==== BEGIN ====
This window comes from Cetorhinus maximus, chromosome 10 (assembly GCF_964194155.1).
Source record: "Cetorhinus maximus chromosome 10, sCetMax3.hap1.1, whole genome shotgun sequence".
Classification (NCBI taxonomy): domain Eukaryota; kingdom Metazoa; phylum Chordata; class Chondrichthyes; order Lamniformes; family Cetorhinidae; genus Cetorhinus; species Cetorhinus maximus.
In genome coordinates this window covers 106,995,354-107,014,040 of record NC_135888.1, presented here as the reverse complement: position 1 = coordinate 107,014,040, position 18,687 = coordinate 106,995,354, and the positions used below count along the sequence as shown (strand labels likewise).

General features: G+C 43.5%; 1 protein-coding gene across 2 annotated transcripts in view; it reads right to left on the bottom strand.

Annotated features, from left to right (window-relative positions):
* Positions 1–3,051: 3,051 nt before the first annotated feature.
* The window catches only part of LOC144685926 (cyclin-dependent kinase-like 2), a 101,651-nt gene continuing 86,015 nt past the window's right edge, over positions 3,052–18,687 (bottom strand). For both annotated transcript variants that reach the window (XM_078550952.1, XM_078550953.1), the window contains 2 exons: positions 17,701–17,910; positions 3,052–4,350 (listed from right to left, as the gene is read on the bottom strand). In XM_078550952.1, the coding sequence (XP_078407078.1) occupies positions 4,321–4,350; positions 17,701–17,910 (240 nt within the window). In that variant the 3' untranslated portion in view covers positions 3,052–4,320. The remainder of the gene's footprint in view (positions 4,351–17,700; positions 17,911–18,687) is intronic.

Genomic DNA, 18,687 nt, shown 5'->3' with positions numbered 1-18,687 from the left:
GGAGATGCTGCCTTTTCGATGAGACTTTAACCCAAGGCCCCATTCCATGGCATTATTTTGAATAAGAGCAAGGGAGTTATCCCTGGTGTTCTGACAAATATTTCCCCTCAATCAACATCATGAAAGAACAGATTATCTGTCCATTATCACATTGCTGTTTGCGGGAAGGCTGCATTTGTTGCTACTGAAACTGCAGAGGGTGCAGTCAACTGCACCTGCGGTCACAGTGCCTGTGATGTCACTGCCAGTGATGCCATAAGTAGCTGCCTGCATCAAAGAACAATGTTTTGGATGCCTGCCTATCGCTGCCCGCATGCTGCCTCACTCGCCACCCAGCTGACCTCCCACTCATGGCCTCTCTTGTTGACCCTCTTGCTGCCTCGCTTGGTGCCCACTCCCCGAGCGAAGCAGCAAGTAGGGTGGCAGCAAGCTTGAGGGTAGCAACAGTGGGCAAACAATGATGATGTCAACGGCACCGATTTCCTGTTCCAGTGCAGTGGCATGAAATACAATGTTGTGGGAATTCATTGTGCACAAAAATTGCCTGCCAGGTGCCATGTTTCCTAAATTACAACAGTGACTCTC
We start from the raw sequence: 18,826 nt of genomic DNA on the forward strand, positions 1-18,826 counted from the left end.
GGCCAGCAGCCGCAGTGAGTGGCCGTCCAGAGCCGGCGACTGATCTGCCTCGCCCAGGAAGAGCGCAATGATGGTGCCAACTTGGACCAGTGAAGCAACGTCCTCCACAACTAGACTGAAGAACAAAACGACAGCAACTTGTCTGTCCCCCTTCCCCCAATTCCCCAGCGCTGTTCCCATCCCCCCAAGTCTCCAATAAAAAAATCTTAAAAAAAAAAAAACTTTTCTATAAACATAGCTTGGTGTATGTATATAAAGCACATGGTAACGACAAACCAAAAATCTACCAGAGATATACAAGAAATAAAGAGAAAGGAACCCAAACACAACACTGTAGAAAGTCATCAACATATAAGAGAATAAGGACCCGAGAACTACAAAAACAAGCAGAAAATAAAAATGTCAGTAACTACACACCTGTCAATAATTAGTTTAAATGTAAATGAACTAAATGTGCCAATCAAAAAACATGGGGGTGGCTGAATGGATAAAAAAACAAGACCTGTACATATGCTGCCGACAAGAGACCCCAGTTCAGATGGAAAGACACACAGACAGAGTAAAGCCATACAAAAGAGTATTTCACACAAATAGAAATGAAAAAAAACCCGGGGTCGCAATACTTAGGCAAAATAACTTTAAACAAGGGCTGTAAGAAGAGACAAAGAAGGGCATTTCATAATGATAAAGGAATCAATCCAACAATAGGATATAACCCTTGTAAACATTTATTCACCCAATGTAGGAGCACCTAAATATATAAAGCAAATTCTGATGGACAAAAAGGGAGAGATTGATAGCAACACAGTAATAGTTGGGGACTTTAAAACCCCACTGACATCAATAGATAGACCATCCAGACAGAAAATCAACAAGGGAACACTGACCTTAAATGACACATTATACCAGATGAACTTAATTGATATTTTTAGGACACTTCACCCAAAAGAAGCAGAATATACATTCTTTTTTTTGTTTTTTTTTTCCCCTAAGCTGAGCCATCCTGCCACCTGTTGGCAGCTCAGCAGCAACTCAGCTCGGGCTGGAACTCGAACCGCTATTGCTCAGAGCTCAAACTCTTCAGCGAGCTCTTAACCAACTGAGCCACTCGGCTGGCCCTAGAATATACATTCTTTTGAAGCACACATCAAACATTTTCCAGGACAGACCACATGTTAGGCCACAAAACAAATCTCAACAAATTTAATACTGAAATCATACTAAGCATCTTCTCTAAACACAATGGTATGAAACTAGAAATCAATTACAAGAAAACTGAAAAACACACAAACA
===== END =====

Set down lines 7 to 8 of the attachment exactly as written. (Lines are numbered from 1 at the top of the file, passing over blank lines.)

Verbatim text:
* Positions 1–3,051: 3,051 nt before the first annotated feature.
* The window catches only part of LOC144685926 (cyclin-dependent kinase-like 2), a 101,651-nt gene continuing 86,015 nt past the window's right edge, over positions 3,052–18,687 (bottom strand). For both annotated transcript variants that reach the window (XM_078550952.1, XM_078550953.1), the window contains 2 exons: positions 17,701–17,910; positions 3,052–4,350 (listed from right to left, as the gene is read on the bottom strand). In XM_078550952.1, the coding sequence (XP_078407078.1) occupies positions 4,321–4,350; positions 17,701–17,910 (240 nt within the window). In that variant the 3' untranslated portion in view covers positions 3,052–4,320. The remainder of the gene's footprint in view (positions 4,351–17,700; positions 17,911–18,687) is intronic.